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Looking at design systems across government

Posted by: , Posted on: - Categories: Design, Frontend

Tim Paul presenting at the design systems show and tell

Last week we organised a show and tell in Leeds for people working on design systems in government.

By ‘design systems’ I mean frontend frameworks, style guides, pattern libraries and so on.

The aims of the day were to:

  • give everyone a chance to share their work
  • highlight the common challenges we all face
  • agree to work together to meet those challenges

Many of us have chatted online before, but it was great to have us all in a room together for the first time. There was a real sense of excitement about what we might achieve together in 2017.

The presentations

Here’s a brief rundown of what we saw:

  • Paul Smith from DWP showed the component library they’ve been working on - it’s built using Fractal, an open source component documentation tool
  • Andy Mantell from Land Registry travelled all the way from Plymouth to show us the component build tool he wrote - it incorporates visual regression testing, so you can automatically check that new CSS hasn’t visually affected other components
  • Gavin Wye, Ben Chidgey and Jenny Hodgson from HMRC told us about a recent patterns inventory they conducted of 60 HMRC services (1,000 screens worth), and their plans for managing patterns in their department - they’re also working on a component library using KSS Node
  • Chris Taylor from Home Office showed how they used Trello to capture all their patterns - they’ve now started documenting them, complete with Sketch templates
  • Finally, Robin Whittleton from GDS talked about GOV.UK Frontend, the new frontend framework we’re building to replace the 3 apps you currently have to use - we wrote about GOV.UK Frontend in more detail in this blog post.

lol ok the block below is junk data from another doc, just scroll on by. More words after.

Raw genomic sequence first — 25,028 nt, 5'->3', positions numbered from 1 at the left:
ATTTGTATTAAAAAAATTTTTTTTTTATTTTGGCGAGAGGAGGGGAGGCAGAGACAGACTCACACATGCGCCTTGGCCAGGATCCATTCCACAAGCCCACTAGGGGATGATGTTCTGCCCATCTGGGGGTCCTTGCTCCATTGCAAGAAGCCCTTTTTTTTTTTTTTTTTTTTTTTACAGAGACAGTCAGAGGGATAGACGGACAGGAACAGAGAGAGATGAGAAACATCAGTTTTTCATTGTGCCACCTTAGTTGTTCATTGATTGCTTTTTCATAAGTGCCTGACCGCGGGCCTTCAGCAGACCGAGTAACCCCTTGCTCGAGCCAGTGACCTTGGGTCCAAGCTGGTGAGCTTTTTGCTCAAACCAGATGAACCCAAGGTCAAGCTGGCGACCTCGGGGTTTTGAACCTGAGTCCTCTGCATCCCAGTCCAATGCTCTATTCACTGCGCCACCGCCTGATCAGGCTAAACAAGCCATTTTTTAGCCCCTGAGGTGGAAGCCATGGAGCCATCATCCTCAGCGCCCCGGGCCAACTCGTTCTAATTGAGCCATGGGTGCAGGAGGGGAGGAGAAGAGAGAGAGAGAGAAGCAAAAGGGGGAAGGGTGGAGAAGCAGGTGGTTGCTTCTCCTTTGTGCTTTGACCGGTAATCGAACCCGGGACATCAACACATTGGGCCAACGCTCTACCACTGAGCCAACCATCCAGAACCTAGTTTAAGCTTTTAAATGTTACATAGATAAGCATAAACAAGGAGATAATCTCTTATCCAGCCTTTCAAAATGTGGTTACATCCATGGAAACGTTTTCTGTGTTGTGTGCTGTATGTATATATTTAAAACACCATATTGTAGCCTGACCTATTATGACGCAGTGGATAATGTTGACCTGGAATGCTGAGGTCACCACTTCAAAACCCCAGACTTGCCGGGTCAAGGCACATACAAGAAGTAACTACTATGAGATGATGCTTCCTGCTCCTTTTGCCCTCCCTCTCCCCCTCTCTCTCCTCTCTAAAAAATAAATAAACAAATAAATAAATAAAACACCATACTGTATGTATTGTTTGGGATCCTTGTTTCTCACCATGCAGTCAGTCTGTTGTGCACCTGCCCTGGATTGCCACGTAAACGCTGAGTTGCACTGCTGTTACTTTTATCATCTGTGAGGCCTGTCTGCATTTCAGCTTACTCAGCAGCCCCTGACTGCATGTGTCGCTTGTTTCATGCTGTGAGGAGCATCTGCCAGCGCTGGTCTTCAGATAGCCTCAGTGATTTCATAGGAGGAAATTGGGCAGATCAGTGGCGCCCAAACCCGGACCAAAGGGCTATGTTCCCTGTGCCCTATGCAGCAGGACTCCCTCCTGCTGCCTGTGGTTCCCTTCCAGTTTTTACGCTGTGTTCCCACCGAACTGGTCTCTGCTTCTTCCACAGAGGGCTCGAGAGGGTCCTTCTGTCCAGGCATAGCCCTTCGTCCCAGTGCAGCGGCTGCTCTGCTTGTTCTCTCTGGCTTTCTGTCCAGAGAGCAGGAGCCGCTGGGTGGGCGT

Emerging themes

There were a lot of common themes across the show and tells.

Some of these were:

  • frontend development is still sometimes perceived as a lightweight version of backend development, rather than a discipline in its own right
  • we’re all reaching a similar level of maturity in this area at about the same time, which means we’re ready to start working more collaboratively
  • there’s an emerging idea that design patterns exist at the service, department or government level - we need a lightweight model for identifying useful patterns and promoting them up the levels
  • some departments want to create their own design assets, but as a group we’re keen to work together on a cross-government, federated design system

Towards a more federated design system

As you can see from the points above, it became clear on the day that we’re ready to move to a more collaborative way of working.

EightShapes co-founder Nathan Curtis has written with great clarity about the different team models you can use to scale a design system.

He describes 3 models:

  1. solitary: a single person or team makes their design assets available for others to use, but doesn’t formally support them
  2. centralised: a dedicated team is tasked with making design assets for others, and making sure that they use them
  3. federated: multiple teams build and use a shared collection of design assets together

All of these may be familiar to you, especially if you’ve worked in large organisations. In government right now we mainly have a mixture of the first 2.

The big disadvantage of a centralised model is that it doesn’t scale for very large organisations. Users of the design system have to wait for the centralised team to provide the patterns they need. More often than not these users end up developing their own patterns in isolation.

In a federated model people get to develop their own patterns and contribute them back to the main collection, ensuring that everyone gets to benefit from them. This is what we want to move towards.

What’s next

In January we’ll be kicking off a short discovery project into what teams and departments would need from GDS in order to be able to work in this way.

As GOV.UK Frontend moves from alpha to beta in the new year we expect it to become the focal point for a new, more federated design system for government.

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